The county intends to remove landscaping like this from the roadsides along East Mountain Drive to create more parking, which has been challenged by homeowners. | Credit: Courtesy

The 58 counties of California filed a brief with the courts in the case brought by homeowners on East Mountain Drive against the County of Santa Barbara over landscaping in the public right of way. The California State Association of Counties sided with the county, advising the Court of Appeal that abatement of “a nuisance and a crime” was in the public interest and that preventing the county from acting due to a preliminary injunction placed the court “in the position of giving such petitioners authority to continue violating the law.”

The somewhat tangled case began in 2021 when the county held meetings and sent letters to several homeowners saying they must remove their landscaping alongside the road — rooted in the public right of way — or the county would remove it for them. The parcels are near the Hot Springs trailhead, a trail that became wildly popular during the pandemic and which has limited legal parking. In clearing the right of way, the county was attempting to add more and put the parking off the roadway.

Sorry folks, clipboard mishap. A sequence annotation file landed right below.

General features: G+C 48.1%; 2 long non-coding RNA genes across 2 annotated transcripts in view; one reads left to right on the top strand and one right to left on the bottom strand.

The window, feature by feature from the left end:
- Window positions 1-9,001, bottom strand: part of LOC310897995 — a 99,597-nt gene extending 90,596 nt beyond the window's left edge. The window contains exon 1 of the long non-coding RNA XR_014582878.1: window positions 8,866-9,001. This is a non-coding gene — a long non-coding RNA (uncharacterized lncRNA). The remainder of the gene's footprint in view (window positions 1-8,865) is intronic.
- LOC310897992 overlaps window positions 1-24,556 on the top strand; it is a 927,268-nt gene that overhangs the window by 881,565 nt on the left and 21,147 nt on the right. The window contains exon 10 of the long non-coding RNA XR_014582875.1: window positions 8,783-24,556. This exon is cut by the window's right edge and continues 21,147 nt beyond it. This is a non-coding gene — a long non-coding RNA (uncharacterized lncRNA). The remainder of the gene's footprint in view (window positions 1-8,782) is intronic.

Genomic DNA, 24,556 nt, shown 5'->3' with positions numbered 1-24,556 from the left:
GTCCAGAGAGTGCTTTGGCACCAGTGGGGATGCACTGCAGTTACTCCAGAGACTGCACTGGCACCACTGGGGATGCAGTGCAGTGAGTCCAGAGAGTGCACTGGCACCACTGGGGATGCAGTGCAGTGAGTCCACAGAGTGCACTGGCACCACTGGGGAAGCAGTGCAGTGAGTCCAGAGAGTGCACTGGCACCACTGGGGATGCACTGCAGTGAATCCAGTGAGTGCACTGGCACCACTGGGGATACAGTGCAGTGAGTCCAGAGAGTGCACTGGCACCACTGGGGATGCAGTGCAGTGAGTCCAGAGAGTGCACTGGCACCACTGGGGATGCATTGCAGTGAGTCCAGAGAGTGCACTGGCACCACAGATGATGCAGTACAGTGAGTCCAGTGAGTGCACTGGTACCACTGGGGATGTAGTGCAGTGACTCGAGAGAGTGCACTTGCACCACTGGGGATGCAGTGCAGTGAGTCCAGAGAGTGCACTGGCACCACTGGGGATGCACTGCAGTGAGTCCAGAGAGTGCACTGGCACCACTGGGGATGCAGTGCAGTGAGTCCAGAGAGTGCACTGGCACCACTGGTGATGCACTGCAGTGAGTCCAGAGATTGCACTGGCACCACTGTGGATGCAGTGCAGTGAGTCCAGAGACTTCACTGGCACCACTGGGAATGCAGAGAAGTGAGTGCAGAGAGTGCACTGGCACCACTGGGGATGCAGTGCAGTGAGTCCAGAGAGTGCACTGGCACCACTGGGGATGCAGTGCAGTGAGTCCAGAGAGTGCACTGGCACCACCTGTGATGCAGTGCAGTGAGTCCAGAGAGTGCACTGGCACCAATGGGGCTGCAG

The homeowners argued their landscaping had existed for years, some had won awards, and one actually had permits and mature oak trees. Their attorney, David Cousineau of the firm Cappello & Noël of Santa Barbara, filed for a CEQA (California Environmental Quality Act) review, stating the roadside plantings had become habitat and some were near riparian areas. The Superior Court granted a preliminary injunction that prevented the county from removing the plants and boulders in the right of way until a trial was held.

“The Association’s brief ignores what is happening,” Cousineau wrote in an email. “The county wants to rip out almost a mile of landscaping in a way that creates environmental and fire-safety issues. CEQA requires the county to consider the environmental impacts of actions like these, even if couched as ‘enforcement.’ Ignoring these major issues is why the Association’s brief will not help the county.”


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